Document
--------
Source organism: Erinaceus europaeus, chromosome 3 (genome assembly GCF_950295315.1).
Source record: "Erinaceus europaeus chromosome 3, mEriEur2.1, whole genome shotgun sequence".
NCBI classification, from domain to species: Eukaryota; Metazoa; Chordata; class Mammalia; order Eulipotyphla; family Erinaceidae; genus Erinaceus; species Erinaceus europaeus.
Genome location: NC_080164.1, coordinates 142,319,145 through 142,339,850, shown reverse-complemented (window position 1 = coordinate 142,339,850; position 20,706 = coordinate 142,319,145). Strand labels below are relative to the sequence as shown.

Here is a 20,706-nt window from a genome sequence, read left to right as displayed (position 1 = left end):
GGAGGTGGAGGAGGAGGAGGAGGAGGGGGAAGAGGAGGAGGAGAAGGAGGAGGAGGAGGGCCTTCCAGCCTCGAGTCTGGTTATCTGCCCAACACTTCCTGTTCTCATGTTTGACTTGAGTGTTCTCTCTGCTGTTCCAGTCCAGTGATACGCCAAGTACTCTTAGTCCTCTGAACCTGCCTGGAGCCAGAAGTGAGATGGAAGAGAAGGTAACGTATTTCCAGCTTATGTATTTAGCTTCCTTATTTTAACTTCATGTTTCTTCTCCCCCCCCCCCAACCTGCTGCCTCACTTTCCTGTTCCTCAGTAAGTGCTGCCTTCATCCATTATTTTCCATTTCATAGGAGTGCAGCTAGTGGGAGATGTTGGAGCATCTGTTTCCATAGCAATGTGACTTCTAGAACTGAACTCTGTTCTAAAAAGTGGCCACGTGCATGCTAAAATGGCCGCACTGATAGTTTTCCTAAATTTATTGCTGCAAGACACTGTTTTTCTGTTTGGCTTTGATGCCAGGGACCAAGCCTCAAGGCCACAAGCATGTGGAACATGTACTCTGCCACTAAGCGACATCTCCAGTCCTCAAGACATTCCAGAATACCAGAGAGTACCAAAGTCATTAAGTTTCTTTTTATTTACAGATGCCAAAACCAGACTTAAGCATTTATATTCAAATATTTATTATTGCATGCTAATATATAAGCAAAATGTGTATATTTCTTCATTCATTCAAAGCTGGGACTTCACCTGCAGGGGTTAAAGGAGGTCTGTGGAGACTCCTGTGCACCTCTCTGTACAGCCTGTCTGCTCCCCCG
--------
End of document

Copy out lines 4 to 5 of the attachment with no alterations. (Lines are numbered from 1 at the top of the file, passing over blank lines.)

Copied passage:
Genome location: NC_080164.1, coordinates 142,319,145 through 142,339,850, shown reverse-complemented (window position 1 = coordinate 142,339,850; position 20,706 = coordinate 142,319,145). Strand labels below are relative to the sequence as shown.

Here is a 20,706-nt window from a genome sequence, read left to right as displayed (position 1 = left end):